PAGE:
What is the connection between ancient organisms and the Indy 500?
Many forms of fun and transportation are made possible by liquid petroleum. Petroleum is the result of ancient plankton or plants dying in a sea.
Oil is a liquid fossil fuel that is extremely useful because it can be transported easily and can be used in cars and other vehicles. Oil is currently the single largest source of energy in the world.
Oil from the ground is called crude oil, which is a mixture of many different hydrocarbons. Crude oil is a thick dark brown or black liquid hydrocarbon. Oil also forms from buried dead organisms, but these are tiny organisms that live on the sea surface and then sink to the seafloor when they die. The dead organisms are kept away from oxygen by layers of other dead creatures and sediments. As the layers pile up, heat and pressure increase. Over millions of years, the dead organisms turn into liquid oil.
In order to be collected, the oil must be located between a porous rock layer and an impermeable layer (Figure below). Trapped above the porous rock layer and beneath the impermeable layer, the oil will remain between these layers until it is extracted from the rock.
Oil (red) is found in the porous rock layer (yellow) and trapped by the impermeable layer (brown). The folded structure has allowed the oil to pool so a well can be drilled into the reservoir.
To separate the different types of hydrocarbons in crude oil for different uses, the crude oil must be refined in refineries like the one shown in Figure below. Refining is possible because each hydrocarbon in crude oil boils at a different temperature. When the oil is boiled in the refinery, separate equipment collects the different compounds.
Refineries like this one separate crude oil into many useful fuels and other chemicals.
Most of the compounds that come out of the refining process are fuels, such as gasoline, diesel, and heating oil. Because these fuels are rich sources of energy and can be easily transported, oil provides about 90% of the energy used for transportation around the world. The rest of the compounds from crude oil are used for waxes, plastics, fertilizers, and other products.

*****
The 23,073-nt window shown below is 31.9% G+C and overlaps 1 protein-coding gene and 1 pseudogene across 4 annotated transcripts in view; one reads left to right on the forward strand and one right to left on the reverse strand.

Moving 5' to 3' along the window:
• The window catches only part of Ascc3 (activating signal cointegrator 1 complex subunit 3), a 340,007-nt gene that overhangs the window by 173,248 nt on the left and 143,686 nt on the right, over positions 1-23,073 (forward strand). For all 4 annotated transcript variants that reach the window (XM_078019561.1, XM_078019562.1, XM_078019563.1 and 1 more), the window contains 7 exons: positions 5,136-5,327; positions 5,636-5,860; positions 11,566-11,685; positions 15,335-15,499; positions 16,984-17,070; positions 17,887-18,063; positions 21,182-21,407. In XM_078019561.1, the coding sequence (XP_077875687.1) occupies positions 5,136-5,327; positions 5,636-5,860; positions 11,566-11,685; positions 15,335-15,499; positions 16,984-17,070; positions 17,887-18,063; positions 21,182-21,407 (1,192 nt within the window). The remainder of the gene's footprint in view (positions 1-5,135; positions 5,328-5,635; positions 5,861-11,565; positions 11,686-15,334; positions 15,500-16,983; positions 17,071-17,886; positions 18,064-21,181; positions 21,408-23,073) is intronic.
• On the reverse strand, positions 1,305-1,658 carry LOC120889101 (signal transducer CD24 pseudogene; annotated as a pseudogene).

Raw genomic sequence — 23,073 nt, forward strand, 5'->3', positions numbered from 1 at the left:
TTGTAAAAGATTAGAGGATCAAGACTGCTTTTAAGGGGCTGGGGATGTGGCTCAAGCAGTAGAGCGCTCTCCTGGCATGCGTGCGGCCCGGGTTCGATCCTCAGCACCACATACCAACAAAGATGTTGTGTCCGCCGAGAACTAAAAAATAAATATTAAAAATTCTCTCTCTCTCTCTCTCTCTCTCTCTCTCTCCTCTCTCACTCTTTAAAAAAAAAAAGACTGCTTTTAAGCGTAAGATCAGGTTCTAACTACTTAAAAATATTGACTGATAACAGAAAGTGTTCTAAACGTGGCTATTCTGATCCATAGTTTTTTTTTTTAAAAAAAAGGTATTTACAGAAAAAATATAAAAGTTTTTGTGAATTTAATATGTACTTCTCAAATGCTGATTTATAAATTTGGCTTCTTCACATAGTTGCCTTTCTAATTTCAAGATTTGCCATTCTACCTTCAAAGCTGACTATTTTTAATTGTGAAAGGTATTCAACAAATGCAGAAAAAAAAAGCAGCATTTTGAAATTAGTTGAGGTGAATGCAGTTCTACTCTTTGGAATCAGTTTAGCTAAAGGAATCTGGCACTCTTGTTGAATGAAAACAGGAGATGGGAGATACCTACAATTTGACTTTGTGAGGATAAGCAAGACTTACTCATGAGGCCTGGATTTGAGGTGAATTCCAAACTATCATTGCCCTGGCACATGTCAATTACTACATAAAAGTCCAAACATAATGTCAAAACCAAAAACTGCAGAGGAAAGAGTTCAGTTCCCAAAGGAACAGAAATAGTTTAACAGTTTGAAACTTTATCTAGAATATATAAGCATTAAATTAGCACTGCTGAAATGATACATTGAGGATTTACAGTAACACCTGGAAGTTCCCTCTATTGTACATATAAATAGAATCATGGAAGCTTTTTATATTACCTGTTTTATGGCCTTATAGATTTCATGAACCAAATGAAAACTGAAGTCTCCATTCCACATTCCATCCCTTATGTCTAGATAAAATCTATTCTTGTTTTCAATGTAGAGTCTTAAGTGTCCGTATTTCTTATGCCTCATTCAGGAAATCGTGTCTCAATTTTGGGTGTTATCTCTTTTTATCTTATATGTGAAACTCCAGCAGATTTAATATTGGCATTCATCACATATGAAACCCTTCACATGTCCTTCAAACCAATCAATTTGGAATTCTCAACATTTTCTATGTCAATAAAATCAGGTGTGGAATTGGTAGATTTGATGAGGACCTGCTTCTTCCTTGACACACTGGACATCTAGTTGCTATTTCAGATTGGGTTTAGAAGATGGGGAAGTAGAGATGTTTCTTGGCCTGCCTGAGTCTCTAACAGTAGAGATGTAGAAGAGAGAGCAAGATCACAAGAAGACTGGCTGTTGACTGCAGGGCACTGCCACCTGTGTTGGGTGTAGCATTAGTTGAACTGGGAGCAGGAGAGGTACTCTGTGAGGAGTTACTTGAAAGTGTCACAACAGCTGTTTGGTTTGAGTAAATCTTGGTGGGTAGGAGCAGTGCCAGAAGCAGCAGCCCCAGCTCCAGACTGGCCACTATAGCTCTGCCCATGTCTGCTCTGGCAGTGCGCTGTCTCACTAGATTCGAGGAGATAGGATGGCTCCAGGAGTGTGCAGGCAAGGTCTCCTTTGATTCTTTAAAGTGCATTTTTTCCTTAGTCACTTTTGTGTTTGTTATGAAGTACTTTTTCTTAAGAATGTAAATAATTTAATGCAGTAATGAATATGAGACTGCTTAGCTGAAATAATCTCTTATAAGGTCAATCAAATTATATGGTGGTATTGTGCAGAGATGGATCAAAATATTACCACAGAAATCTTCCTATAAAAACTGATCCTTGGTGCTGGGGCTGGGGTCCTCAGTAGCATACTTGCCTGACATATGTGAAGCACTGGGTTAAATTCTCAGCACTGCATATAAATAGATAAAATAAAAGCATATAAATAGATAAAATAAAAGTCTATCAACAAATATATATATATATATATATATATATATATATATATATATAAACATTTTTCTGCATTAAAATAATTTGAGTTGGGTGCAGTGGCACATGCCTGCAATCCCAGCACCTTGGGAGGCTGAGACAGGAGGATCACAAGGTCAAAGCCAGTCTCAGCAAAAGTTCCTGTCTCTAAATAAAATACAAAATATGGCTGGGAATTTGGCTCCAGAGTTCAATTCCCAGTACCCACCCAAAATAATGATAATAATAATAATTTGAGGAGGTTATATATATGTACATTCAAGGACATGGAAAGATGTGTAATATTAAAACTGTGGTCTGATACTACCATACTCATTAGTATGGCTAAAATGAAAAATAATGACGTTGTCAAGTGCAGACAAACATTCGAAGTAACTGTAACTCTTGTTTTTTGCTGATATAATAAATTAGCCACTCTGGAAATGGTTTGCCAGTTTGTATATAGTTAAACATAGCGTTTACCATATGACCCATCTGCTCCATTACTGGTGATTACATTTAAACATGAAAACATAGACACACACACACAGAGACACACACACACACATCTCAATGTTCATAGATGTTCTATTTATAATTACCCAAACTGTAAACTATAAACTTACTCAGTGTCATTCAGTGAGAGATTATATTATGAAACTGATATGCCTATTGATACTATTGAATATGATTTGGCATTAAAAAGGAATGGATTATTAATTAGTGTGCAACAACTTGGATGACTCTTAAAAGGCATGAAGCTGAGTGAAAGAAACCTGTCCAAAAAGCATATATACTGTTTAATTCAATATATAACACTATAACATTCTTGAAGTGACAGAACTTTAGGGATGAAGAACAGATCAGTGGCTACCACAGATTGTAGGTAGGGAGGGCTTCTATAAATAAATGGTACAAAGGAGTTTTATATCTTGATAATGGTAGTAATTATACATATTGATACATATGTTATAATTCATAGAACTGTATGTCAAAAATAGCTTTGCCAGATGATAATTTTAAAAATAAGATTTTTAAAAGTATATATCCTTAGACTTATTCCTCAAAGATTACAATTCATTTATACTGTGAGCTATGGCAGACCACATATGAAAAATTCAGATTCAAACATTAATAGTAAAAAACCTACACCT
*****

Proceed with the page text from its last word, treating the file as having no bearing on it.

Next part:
Gasoline is in a convenient form for use in cars and other transportation vehicles. In a car engine, the burned gasoline mostly turns into carbon dioxide and water vapor. The fuel releases most of its energy as heat, which causes the gases to expand. This creates enough force to move the pistons inside the engine and to power the car.
Consequences of Oil Use
The United States does produce oil, but the amount produced is only about one-quarter as much as the nation uses. The United States has only about 1.5% of the world’s proven oil reserves, so most of the oil used by Americans must be imported from other nations.
The main oil-producing regions in the United States are the Gulf of Mexico, Texas, Alaska, and California (Figure below).
Offshore well locations in the Gulf of Mexico. Note that some wells are located in very deep water.
As in every type of mining, mining for oil has environmental consequences. Oil rigs are unsightly (Figure below), and spills are too common (Figure below).
Drill rigs at the San Ardo Oil Field in Monterey, California.
A deadly explosion on an oil rig in the Gulf of Mexico in April 2010 led to a massive oil spill. When this picture was taken in July 2010, oil was still spewing into the Gulf. The long-term consequences of the spill are being studied and are as yet unknown.
- Liquid fossil fuels include petroleum, which is useful for vehicles because it is easily stored and transported.
- Petroleum is also extremely important for materials like waxes, plastics, fertilizers, and other products.
- Extracting petroleum from the ground and transporting it can be damaging to the environment.
- Why is it harder to find a substitute for petroleum than it is for coal? Think about what these fuels are used for.
- Why are there more likely to be hazardous consequences for deep oil drilling than for the shallow drilling that's been taking place for centuries?
- How does crude oil form?
Use this resource to answer the questions that follow.
- What is petroleum?
- What is a barrel of crude oil used for?
- Where do you find petroleum and natural gas?
- How does crude oil form?
- What is needed for us to be able to get oil from a formation?
- How is the oil extracted?
- How is oil refined?